At UBC, Rohene led a team providing exceptional service to over 16,000 international students at the Vancouver campus. She managed a comprehensive UBC International Student Guide website that became a blueprint for international students navigating their Canadian immigration status. The impact of this work resulted in stronger understanding of immigration literacy among students, staff, and faculty across UBC.

Rohene is an advocate for international student supports with a lens on social justice. Rohene created new opportunities to support international, Indigenous, and domestic students through UBC’s Global Lounge. Furthermore, as an executive member of the Black Caucus, Rohene shows grace and strength to look at the institution strategically and elevate the needs of Black students, faculty and staff. Building an anti-racist institution requires a commitment to ongoing learning and action, and it requires deep care in leadership practices. Rohene demonstrates this in spades as she holds space for important conversations and accountable actions.

Rohene volunteers as an executive board member on the Society of Intercultural Training and Research BC Chapter. She led programming for its first congress hosted on Sts’ailes First Nations territory that critically examined identity and its connection to the land, people, and systems from Indigenous and immigrant perspectives.


Cheryl Niamath, Communications and Administrative Manager

International Collaboration on Repair Discoveries (ICORD)

Cheryl Niamath is committed to promoting excellence within ICORD, a world-leading health research centre focused on spinal cord injury (SPI), and enables researchers to do what they do best by ‘taking care of everything else’. Her meticulous work ethic and artistic sensibility have been instrumental in creating the sense of community and collaboration that UBC is recognized for in the spinal cord injury community in BC and around the world.

Caring, humble and energetic, Cheryl aims to create an ecosystem at the Blusson Spinal Cord Centre that facilitates collaboration, innovation and agility. In 2018, Cheryl created opportunities for Indigenous high school students to get real-world research experience. She co-developed ICORD’s Indigenous Summer Student Program, offering paid six-week summer placements in ICORD labs. With Cheryl’s sustained commitment, this program then expanded in partnership with the School of Biomedical Engineering.

Cheryl is integral to ICORD’s knowledge translation activities. She hosted Community Research Nights to connect members of the spinal cord injury community directly with ICORD researchers. She developed and led workshops on scientific poster design, including providing one-on-one feedback to trainees, and lends her considerable artistic abilities to enhance their papers and grants. Cheryl plays a key role in the Annual Research Meeting, organizing the Spinal Cord Fundraising Gala, and producing the Blusson Buzz newsletter and the quarterly ICORDian.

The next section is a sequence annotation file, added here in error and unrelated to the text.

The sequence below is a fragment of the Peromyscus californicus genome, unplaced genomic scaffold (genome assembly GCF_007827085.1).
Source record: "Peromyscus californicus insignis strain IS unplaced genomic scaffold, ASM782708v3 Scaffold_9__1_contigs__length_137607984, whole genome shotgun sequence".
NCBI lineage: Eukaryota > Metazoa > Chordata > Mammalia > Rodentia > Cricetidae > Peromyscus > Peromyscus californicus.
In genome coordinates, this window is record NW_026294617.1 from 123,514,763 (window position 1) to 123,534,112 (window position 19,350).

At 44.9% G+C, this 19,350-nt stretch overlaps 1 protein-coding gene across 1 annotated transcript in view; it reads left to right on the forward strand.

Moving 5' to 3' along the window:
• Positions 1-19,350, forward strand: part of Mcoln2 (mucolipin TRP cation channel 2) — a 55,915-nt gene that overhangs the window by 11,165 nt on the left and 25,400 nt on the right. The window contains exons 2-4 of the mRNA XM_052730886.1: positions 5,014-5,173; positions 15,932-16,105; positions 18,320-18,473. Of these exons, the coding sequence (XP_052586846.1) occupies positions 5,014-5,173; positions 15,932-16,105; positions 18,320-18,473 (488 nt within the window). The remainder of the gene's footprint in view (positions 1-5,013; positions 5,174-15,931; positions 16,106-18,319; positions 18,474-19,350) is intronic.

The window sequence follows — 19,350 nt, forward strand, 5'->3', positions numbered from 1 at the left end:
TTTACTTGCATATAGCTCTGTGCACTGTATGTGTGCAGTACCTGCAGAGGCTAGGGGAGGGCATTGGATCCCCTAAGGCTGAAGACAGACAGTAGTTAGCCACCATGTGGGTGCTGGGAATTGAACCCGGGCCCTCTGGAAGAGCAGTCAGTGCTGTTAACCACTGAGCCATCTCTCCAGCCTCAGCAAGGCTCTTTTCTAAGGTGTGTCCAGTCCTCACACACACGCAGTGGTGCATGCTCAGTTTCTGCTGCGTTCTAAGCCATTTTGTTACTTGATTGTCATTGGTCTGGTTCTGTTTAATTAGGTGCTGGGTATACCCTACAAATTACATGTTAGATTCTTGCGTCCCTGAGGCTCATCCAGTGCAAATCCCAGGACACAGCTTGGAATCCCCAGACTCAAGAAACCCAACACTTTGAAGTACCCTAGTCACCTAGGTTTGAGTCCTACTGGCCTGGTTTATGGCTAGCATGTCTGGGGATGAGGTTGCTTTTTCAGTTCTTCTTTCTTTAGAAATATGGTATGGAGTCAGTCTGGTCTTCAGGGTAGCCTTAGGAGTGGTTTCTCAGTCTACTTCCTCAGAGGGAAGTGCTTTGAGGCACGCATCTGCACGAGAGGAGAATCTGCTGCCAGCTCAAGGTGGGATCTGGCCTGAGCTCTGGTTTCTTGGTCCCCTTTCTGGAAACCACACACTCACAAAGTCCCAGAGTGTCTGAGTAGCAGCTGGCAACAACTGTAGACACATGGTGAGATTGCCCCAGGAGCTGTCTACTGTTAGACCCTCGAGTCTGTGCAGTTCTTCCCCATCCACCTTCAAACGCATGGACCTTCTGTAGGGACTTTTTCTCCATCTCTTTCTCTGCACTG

Cheryl plays an integral role in making the Blusson Spinal Cord Centre a healthy, inclusive and welcoming community. She organizes events and content to celebrate the annual UN International Day of Women and Girls in Science and to promote marginalized communities including Indigenous students, women in science and individuals with spinal cord injuries. She developed ICORD’s Healthy Workplace Program to host inclusive lunchtime fitness classes at the Blusson Spinal Cord Centre.

Through personal volunteerism, Cheryl organizes the Douglas Park Community Soccer Association, a co-ed recreational soccer club for adults.


Amy Perreault (Bae), Senior Strategist

Indigenous Initiatives, Centre for Teaching, Learning, and Technology

Amy Perreault (Bae) innovates to bring Indigenous content into curriculum in a respectful and meaningful way.

Her commitment to relationship building, community engagement, and amplifying Indigenous voices has advanced Indigenous strategic priorities across the university.

Her approach to Indigenous initiatives is exemplary and models what is possible in building generative relationships. Amy leads with a genuine dedication to learn from and about Musqueam.

Amy created the Classroom Climate workshop, a pedagogical series grounded in research-based principles that encourages supportive learning environments for socially contentious topics. Through this series, Amy has reached UBC’s teaching and learning community, many of whom have become partners and collaborators on related initiatives, and more importantly, created opportunities to center Indigenous expertise and resources. This substantive engagement with Musqueam is a direct result of Amy’s approach to relationship building with Musqueam elders and community members. Amy has co-published and presented on this work, garnering further professional and academic recognition.

Taking a long view towards institutional change, Amy is committed to accessible public resources and increasing Indigeneity within the teaching and learning environment at UBC. She is the driving force behind developing and embedding projects – such as the Indigenous Foundations website, Time and Place at UBC, and the Berger Inquiry resource – in units across campus. Amy’s strategic thinking, leadership, and collaboration skills have led to the growth of the CTLT Indigenous Initiatives team to meet shifting institutional needs.